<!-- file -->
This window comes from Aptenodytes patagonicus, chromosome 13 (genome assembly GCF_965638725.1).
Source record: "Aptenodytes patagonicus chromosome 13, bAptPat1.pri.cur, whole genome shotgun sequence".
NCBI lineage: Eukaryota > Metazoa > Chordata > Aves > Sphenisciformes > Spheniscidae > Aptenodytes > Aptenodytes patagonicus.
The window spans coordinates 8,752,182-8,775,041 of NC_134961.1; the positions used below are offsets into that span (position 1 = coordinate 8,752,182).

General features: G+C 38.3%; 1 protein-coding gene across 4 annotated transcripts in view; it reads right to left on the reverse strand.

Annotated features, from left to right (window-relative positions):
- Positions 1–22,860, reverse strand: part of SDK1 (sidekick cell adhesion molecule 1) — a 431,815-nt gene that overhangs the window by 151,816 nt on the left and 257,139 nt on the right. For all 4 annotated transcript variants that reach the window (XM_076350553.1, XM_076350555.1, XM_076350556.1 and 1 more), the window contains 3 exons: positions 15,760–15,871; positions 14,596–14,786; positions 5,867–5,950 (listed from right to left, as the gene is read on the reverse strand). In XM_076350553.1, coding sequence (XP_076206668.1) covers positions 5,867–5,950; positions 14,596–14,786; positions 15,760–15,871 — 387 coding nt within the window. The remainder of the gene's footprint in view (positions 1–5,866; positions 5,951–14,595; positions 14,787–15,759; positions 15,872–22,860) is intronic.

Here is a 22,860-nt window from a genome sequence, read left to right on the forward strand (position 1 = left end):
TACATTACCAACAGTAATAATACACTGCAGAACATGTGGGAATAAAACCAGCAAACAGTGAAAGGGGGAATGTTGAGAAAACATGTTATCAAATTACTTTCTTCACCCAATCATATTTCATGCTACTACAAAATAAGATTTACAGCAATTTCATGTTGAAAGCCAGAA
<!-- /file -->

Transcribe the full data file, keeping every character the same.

This window comes from Aptenodytes patagonicus, chromosome 13 (genome assembly GCF_965638725.1).
Source record: "Aptenodytes patagonicus chromosome 13, bAptPat1.pri.cur, whole genome shotgun sequence".
NCBI lineage: Eukaryota > Metazoa > Chordata > Aves > Sphenisciformes > Spheniscidae > Aptenodytes > Aptenodytes patagonicus.
The window spans coordinates 8,752,182-8,775,041 of NC_134961.1; the positions used below are offsets into that span (position 1 = coordinate 8,752,182).

General features: G+C 38.3%; 1 protein-coding gene across 4 annotated transcripts in view; it reads right to left on the reverse strand.

Annotated features, from left to right (window-relative positions):
- Positions 1–22,860, reverse strand: part of SDK1 (sidekick cell adhesion molecule 1) — a 431,815-nt gene that overhangs the window by 151,816 nt on the left and 257,139 nt on the right. For all 4 annotated transcript variants that reach the window (XM_076350553.1, XM_076350555.1, XM_076350556.1 and 1 more), the window contains 3 exons: positions 15,760–15,871; positions 14,596–14,786; positions 5,867–5,950 (listed from right to left, as the gene is read on the reverse strand). In XM_076350553.1, coding sequence (XP_076206668.1) covers positions 5,867–5,950; positions 14,596–14,786; positions 15,760–15,871 — 387 coding nt within the window. The remainder of the gene's footprint in view (positions 1–5,866; positions 5,951–14,595; positions 14,787–15,759; positions 15,872–22,860) is intronic.

Here is a 22,860-nt window from a genome sequence, read left to right on the forward strand (position 1 = left end):
TACATTACCAACAGTAATAATACACTGCAGAACATGTGGGAATAAAACCAGCAAACAGTGAAAGGGGGAATGTTGAGAAAACATGTTATCAAATTACTTTCTTCACCCAATCATATTTCATGCTACTACAAAATAAGATTTACAGCAATTTCATGTTGAAAGCCAGAA